Please take note. I’m not a master of working with people. I can be selfish, thoughtless, and cruel. Like Solomon, I often remind people that I’m a big boy and they’re not in the spirit of helping them. Things never end up working out for me when I act this way, but I’m only human, and I act this way far too often. Still, I’ve learned that I’m better served when I bring an improvisational ethos to the work of being in relation with others. My classrooms are more productive when I follow the guidelines mentioned above. They’re healthier, happier, and less dangerous. Collaborative projects always go better for me when I avoid imposing my will at the expense of serving the work of the group. Sometimes you need to get out of the way and improv had allowed me to practice doing so.
And of course improv isn’t some magic cure-all. I’m weary of being mistaken for a snake oil salesman here. But improv, if facilitated well, creates a unique space for people to imagine new ways to be in relation to each other. At least, that’s what the artform has provided for me over the years. And that’s the kind of space I’ve tried to provide for others in my work as a teacher or director.
Being a parent is hard. I don’t know how to help Solomon and Samson avoid the fight they got into over being big boys. I’m certain there will be more fights to come. Improvisational parenting? There’s certainly a self-help book in that idea. I’m too busy cleaning urine off our bathroom floor to write it at the moment.
This is Sam. This is a blog that I posted on my author's page (www.samjtanner.com). I'm posting it here as well, because it's about improv. Thanks for reading. If you enjoy this, check out my books on Amazon.
My sons Solomon and Samson were fighting in the other room.
"You're Pa Pa Booey," Solomon screamed at Samson.
Samson howled. "No, I'm not. I'm Samson! You're Pa Pa Booey."
"No, I'm not Pa Pa Booey. I'm Solomon. You're Pa Pa Booey!"
"No, I'm Samson. You're Pa Pa Booey!"
Solomon is four. Samson is two. Their fights mostly involve intense yelling. And howling. Gnashing of teeth.
My wife Katie broke the boys up. She told them that nobody was Pa Pa Booey. Still, the exchange above has happened any number of times over the last two months. Solomon accuses Samson of being Pa Pa Booey. Samson denies this. He accuses Solomon of being Pa Pa Booey. Solomon denies this. The cycle continues. They fight. Katie breaks them up.
Who is Pa Pa Booey? Beats the hell out of me.
Later, Solomon was brushing his teeth. He looked up at me.
"Dad, I'm not Solomon. I'm Pa Pa Booey."
Solomon had scrunched his face, and was speaking with a deep baritone. Was he playing a character? Yes, he certainly was. This was Pa Pa Booey.
Happy Valley Improv is excited to announce our participation in this year's RAWR Improv Comedy Festival. Happy Valley Improv will be performing on Friday, April 6th, at 7pm. The festival will take place in room 111 of the Forum Building on Penn State's Campus. Admission is Free but we request that our fans help keep the RAWR festival an annual event by supporting in anyway they can by donating here: https://www.youcaring.com/fullammoimprov-1083222. To help with the funding, Happy valley Improv is giving $1 per ticket sold to our April 5th Show back to the RAWR Festival.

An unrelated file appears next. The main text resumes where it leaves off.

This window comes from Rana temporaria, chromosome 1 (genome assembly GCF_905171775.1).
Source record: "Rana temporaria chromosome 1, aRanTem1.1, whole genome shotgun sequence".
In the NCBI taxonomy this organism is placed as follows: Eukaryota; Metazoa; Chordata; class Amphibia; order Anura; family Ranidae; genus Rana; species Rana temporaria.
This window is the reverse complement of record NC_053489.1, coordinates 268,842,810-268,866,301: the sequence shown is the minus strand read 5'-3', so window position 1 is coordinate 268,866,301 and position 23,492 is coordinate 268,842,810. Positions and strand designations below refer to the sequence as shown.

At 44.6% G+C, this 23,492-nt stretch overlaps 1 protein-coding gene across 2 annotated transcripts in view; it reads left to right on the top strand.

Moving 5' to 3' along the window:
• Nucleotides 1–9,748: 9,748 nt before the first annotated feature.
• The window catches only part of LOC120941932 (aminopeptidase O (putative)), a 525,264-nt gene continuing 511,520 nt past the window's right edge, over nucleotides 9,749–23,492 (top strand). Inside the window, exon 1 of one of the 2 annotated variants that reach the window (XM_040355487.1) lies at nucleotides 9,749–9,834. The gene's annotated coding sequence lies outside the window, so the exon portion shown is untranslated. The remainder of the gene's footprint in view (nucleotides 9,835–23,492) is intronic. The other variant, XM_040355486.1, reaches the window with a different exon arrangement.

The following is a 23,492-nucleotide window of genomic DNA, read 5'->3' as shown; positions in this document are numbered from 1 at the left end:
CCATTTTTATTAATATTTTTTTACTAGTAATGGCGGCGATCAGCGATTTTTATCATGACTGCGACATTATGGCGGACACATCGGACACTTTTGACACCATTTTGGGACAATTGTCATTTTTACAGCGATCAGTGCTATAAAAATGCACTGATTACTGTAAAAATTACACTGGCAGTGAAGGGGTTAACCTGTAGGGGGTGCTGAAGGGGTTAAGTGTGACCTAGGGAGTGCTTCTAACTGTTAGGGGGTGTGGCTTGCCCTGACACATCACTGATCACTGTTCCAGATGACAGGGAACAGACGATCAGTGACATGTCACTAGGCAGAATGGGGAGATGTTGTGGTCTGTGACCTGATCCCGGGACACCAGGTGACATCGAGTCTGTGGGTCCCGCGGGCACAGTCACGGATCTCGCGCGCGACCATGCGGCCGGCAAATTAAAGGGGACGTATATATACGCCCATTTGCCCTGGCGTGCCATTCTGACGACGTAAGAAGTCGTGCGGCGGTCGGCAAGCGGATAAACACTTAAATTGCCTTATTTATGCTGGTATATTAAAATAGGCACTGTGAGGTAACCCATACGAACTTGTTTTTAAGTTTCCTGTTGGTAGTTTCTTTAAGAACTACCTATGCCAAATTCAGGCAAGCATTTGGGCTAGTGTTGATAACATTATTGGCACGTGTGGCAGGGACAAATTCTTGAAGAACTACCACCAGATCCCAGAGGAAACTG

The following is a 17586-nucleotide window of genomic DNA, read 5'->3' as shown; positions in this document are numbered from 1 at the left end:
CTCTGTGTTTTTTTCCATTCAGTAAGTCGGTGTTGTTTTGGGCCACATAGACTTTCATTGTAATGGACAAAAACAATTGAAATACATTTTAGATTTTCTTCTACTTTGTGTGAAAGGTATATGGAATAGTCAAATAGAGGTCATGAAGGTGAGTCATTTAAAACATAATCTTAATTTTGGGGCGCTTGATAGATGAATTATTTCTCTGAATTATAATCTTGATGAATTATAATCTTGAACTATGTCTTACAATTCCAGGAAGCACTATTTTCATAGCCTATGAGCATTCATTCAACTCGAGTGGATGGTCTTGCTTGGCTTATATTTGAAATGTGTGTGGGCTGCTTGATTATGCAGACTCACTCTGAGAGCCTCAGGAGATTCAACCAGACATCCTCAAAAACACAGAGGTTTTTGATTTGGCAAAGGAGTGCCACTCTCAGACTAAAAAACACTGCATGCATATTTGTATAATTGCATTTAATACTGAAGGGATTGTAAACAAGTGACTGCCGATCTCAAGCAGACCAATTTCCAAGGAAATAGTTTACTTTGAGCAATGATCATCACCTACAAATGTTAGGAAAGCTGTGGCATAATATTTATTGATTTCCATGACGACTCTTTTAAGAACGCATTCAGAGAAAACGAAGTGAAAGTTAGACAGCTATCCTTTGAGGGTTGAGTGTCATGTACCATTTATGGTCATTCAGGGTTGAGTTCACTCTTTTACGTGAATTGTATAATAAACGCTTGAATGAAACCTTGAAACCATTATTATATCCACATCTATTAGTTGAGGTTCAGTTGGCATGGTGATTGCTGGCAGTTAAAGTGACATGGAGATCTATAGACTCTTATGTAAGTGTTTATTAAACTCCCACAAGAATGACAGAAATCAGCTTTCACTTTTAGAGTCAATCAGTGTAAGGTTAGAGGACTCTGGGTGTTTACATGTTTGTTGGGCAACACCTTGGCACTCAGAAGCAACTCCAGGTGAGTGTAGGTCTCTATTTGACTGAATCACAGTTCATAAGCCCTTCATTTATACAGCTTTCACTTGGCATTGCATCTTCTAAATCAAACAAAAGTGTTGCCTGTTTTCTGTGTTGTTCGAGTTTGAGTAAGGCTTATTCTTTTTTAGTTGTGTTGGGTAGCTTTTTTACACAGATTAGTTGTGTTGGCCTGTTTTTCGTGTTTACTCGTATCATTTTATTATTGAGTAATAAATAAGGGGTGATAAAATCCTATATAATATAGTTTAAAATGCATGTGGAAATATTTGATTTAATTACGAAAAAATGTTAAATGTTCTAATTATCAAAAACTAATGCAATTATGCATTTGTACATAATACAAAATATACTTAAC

We asked the students behind the event, the Full Ammo Improv Troupe (website | facebook | twitter | youtube), to tell us more. This is what they had to say!
The RAWR Improv Comedy Festival is Penn State’s celebration of all things improv. RAWR VII Creature from the Black Lagoon will be Penn State's own student Improv Troupe Full Ammo's seventh festival! For this weekend of fun, we have teams from all over the country coming to perform right on our campus. This year, we have college, indie, and professional teams coming to show their skills in improvised comedy and we’re excited to share their family friendly talent with you! (The content of the improv sets aren't required to be focused around cult classic horror movies, only our set, theme, and decorations will be!! Despite the name and decorations, this will not be a haunted house-esque event and is not designed to scare anyone)
The festival is two days long, running from Friday April 6th from 6:30pm to 10:15pm and Saturday April 7th from 1pm to 11pm. Come and go as you please during any point of the weekend to watch some amazing comedy created completely on the spot by insanely talented improvisers! This festival is a must-see for anybody in State College who likes to laugh and have a good time and it’s completely FREE! Want to get on stage and join the fun? You can do some improvising yourself in our jam with all of the improvisers after the show on BOTH NIGHTS!
Check out our Facebook event page for the schedule of teams and more info on Full Ammo! https://www.facebook.com/events/155223418492484/
Want to help keep this festival a staple in the performing arts community of Penn State? Donate HERE! https://www.youcaring.com/fullammoimprov-1083222